Anne Fadiman (“At Large and at Small: Confessions of a Literary Hedonist,” 2008) decants a harmonious blend of biography, wine lore and memoir in “The Wine Lover’s Daughter,” an account of a literary daughter’s relationship with her celebrated literary father.
Born into a secular Jewish family in Brooklyn, Clifton Fadiman (1904-1999) spent his adult life submerging that identity beneath WASP sensibilities and pursuits. His belief that Jewishness was a cultural and career impediment and his envy of WASP privilege were powerful motivators to escape his origins, in the 1930s and beyond. As revealed by his daughter, Fadiman’s was almost entirely a life of the mind. Physically clumsy, he was unacquainted with much of life beyond its gustatory or literary pleasures. Though thwarted in his desire to become an academic, he emerged as a self-invented, ardent public intellectual of the first rank. Before the age of 30, he had served as editor-in-chief at Simon & Schuster and head of the book review section at the New Yorker. His friends and colleagues were a who’s who of celebrated litterateurs of the time, and the gleam of a life in letters was not lost on his daughter. Despite considerable renown, the refined yet self-effacing Fadiman always regarded himself as an outsider and, in darker moments, even an impostor. The author’s mother, by contrast, was of mixed Presbyterian and Mormon stock, an accomplished journalist and screenwriter who relinquished her career to marriage. Anne Fadiman, writer-in-residence at Yale and winner of a National Book Critics Circle Award, grew up in a prosperous, secular, decidedly rational household. Always there were books and a civilizing force embodied by wine, a taste for which she did not share. In limning her father, Fadiman also lays a gradual accretion of detail about herself, but she is careful never to eclipse his (regrettably) diminished star.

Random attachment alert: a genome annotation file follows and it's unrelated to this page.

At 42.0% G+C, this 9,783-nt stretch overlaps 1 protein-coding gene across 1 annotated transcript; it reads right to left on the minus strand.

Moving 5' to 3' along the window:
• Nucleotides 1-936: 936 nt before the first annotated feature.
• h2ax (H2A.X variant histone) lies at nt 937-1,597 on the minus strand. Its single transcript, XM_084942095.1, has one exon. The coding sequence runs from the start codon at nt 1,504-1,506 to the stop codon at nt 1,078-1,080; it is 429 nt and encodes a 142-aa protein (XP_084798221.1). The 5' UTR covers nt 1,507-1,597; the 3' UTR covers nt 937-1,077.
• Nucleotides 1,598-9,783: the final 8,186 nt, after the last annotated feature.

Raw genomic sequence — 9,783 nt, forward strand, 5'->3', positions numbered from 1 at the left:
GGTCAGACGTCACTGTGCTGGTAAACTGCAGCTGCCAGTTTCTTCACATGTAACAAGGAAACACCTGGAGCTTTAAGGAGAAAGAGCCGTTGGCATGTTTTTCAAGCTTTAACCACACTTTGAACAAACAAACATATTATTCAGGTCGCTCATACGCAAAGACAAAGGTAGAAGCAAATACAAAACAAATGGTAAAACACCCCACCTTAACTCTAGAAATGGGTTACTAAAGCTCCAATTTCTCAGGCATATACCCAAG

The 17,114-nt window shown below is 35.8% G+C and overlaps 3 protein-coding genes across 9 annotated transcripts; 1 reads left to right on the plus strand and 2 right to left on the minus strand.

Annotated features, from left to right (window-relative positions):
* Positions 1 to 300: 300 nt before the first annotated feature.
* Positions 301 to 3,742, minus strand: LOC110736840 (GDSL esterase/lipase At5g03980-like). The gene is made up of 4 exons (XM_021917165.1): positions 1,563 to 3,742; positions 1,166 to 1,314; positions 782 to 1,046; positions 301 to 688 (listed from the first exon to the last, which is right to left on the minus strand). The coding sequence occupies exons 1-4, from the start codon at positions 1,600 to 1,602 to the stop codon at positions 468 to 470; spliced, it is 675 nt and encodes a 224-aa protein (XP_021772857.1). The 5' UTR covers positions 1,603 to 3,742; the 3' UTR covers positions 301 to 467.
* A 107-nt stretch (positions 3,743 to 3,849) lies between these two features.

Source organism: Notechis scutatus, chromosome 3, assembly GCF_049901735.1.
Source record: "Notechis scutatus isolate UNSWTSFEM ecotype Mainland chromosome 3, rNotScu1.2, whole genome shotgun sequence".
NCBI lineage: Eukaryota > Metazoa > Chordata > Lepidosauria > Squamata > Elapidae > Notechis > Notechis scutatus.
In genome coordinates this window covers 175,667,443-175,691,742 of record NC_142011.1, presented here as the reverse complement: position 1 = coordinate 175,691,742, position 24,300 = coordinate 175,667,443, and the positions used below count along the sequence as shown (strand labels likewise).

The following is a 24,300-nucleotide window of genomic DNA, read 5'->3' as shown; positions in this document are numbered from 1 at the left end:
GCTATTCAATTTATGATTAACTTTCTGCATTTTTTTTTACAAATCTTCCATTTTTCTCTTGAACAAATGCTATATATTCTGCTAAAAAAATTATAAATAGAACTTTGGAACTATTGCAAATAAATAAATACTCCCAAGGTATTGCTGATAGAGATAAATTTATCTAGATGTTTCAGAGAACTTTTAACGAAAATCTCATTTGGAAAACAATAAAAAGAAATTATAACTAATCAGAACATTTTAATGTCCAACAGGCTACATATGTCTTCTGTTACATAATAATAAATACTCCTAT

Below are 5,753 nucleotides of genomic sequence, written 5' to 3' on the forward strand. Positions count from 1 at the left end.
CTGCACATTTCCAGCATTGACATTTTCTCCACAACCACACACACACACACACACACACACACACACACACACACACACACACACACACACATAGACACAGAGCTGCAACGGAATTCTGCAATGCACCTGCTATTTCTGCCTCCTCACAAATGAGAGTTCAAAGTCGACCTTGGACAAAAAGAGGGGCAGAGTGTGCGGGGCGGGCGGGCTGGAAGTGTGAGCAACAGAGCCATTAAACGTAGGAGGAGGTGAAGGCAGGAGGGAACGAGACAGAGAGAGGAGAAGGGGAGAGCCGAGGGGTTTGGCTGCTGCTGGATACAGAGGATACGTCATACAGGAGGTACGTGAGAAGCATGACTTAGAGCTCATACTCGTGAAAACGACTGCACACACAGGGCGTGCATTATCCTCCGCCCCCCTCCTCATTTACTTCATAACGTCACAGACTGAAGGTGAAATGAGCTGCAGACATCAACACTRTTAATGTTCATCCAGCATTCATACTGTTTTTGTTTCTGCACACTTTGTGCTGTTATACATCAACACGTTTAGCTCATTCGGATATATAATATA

Reading this daughter’s graceful, often melodious billet-doux to her father is not unlike imbibing several equally felicitous glasses of wine, their salutary effects leaving one pleasantly sated.
Day-to-day space travel
Scott Kelly, a four-time veteran of off-planet missions, including a year aboard the International Space Station, offers a view of astronautics that is at once compelling and cautionary in “Endurance: A Year in Space, a Lifetime of Discovery.”
Why go into space in the first place? Kelly ponders that existential question early on, the whys and wherefores of entering into the strangest of strange environments and potentially suffering all manner of consequences. He replies, “I have a few answers I give to this question, but none of them feels fully satisfying to me.” Among those answers, perhaps, are because it’s extremely exciting to go where no one — very few people, anyway — has gone before, and after all, Kelly still holds the American record for consecutive days spent in outer space. Naturally, that comes at a cost; his book opens with an alarming portrait of edema, rashes and malaise, and hence another answer emerges: We can’t go to, say, Mars without understanding what space flight does to a human body. Some of Kelly’s descriptions seem a little by-the-numbers, the equivalent of a ballplayer’s thanking the deity for a win — a spacegoing colleague is “sincere and enthusiastic without ever seeming fake or calculating,” while a Russian counterpart is “a quiet and thoughtful person, consistently reliable.” Nonetheless, Kelly’s book shines in its depiction of the day-to-day work of astronautics and more particularly where that work involves international cooperation. On that score, there’s no better account of the cultural differences between Right Stuff–inculcated NASA types and Yuri Gagarin–inspired cosmonauts: “One difference between the Russian approach to spacewalking and ours,” he writes, “is that the Russians stop working when it’s dark.” It’s fascinating stuff, a tale of aches and pains, of boredom punctuated by terror and worries about what’s happening in the dark and back down on Earth.
“Endurance” is a worthy read for space buffs, to say nothing of anyone contemplating a voyage to the stars.
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